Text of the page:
As discussed on our
Labor & Employment Law Perspectives Blog on March 12, 2012,
it is a best practice to ask job applicants about their ability to
work legally in the United States. While asking "are you
authorized to work lawfully in the United States" is
necessary, that question may not generate sufficient information.
Some employers may not wish to commence ("sponsor") an
employment-based immigration case in order to fill the open
position. Such employers may be frustrated when they learn only
after hiring a candidate that he requires an H-1B case or other
employment-based immigration case in order to work
lawfully.Employers may avoid this surprise by asking a follow up
Are you authorized to work lawfully in the United States for
[insert company name]? _____ Yes _____ No
Will you now or in the future require [insert company name] to
commence ("sponsor") an immigration case in order to
employ you (for example, H-1B or other employment-based immigration
case)? This is sometimes called "sponsorship" for an
employment-based visa status.
An employer has no legal obligation to commence an immigration
case. Therefore, if the job applicant answers "yes" to
the second question, the employer need not consider the applicant
further. The employer may lawfully reject the job applicant
because, if hired, that individual will ask the employer to take
steps before the federal government to obtain authorization to
employ him (an employment-based immigration case). This situation
differs from one in which a job applicant has temporary work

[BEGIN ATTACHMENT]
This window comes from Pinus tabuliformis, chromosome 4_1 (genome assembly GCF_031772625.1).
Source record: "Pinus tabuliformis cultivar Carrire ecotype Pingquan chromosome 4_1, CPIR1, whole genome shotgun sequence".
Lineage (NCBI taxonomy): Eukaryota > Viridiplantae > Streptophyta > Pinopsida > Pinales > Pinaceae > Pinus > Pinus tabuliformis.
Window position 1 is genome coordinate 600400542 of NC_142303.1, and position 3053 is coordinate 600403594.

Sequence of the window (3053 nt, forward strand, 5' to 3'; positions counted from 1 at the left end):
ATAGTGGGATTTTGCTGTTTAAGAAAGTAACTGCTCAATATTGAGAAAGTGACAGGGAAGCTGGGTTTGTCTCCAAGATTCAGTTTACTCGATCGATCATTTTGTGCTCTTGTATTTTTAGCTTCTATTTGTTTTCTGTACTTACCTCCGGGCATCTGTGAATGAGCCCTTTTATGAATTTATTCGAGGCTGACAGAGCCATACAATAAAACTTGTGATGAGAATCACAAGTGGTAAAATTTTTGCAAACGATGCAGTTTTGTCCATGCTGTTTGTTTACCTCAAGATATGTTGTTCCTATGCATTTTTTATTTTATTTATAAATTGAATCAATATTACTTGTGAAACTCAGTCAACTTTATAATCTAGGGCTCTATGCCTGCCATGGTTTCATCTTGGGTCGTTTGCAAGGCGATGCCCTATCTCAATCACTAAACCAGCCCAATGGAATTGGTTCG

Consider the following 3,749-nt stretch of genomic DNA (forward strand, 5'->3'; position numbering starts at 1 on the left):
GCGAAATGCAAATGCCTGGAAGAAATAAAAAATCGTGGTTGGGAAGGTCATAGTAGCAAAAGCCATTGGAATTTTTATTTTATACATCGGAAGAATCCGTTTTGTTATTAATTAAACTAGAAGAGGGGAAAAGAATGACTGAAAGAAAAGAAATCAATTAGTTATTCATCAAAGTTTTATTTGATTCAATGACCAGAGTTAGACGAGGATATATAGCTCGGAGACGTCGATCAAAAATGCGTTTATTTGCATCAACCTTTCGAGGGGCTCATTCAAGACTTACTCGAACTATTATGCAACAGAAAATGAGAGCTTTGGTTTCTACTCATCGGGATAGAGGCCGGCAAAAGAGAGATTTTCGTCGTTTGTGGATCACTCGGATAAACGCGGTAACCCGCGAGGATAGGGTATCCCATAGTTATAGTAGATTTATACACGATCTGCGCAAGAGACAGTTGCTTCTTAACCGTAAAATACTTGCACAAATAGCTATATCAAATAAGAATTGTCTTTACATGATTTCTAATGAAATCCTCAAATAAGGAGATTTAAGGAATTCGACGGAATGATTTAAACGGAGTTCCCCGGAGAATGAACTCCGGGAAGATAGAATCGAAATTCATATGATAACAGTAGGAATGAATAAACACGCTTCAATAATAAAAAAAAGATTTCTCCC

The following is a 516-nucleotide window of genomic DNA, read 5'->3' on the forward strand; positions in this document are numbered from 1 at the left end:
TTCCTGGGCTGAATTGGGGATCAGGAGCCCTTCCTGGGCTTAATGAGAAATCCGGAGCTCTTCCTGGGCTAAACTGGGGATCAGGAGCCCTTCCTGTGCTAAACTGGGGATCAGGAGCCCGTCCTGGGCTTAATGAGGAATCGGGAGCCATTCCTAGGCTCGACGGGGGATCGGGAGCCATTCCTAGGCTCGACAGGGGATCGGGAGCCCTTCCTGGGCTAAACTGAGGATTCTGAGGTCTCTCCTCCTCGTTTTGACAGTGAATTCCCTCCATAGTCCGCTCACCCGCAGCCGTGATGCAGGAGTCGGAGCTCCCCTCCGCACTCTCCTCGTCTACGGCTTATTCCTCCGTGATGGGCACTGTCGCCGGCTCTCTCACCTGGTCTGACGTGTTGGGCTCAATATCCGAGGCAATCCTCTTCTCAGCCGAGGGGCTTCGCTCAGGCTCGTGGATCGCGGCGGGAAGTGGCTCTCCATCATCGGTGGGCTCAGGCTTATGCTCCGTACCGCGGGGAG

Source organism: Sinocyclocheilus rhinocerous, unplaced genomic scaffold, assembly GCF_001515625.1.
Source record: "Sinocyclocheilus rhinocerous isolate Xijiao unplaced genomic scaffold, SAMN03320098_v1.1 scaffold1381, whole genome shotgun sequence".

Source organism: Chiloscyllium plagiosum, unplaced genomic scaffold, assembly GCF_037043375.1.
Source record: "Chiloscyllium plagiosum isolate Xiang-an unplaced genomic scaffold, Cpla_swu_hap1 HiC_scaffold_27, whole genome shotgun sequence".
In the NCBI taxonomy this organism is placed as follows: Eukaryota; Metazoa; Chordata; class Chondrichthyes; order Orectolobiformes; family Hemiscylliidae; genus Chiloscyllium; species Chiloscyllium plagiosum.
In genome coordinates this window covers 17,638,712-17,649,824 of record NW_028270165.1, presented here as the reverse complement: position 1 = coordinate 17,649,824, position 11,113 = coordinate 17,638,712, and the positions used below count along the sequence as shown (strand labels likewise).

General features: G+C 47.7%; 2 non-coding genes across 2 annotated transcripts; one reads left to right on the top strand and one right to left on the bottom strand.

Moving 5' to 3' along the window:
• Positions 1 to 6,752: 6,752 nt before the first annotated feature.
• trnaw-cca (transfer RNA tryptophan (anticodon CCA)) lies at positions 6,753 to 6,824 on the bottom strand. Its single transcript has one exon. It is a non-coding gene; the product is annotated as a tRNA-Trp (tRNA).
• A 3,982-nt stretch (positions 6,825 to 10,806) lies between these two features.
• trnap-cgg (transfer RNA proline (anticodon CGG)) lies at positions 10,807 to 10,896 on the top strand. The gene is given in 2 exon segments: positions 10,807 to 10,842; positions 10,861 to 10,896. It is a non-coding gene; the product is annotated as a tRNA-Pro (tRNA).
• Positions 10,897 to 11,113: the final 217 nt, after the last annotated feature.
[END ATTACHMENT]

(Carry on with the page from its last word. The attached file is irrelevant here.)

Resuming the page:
authorization that is independent of the employer and the applicant
does not ask the employer to take on the legal obligation of an
immigration case in order to employ him. The employer should not
reject the job applicant simply because he has temporary work
authorization. As stated on the Form
I-9 instructions, "refusal to hire an individual because
the documents presented have a future expiration date may . . .
constitute illegal discrimination."
It is important to understand the reason behind a lawful
rejection of the job applicant. Otherwise, the employer may violate
the antidiscrimination provisions of immigration and other federal
Finally, if an employer does not wish to commence any
employment-based immigration cases, the employer may make that
announcement in its recruitment. The OSC has confirmed that an
"employer may state in its job postings that it will not
sponsor applicants for work visas." OSC
Technical Assistance Letter (Sept. 27, 2010), at pg. 2.
The content of this article is intended to provide a general
guide to the subject matter. Specialist advice should be sought
about your specific circumstances.
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In our continuing series of reports, Charles ("Charlie") Oppenheim, Chief of the Visa Control and Reporting Division, U.S. Department of State, shares his most recent analysis of current trends and future projections for the various immigrant preference categories with AILA (the American Immigration Lawyers' Association).
The U.S. DHS, DOL and DOJ have increased the civil fines for employers that commit immigration-related offenses, such as unfair employment or discrimination practices, H-1B and H-2B program violations, and Form I-9 and...
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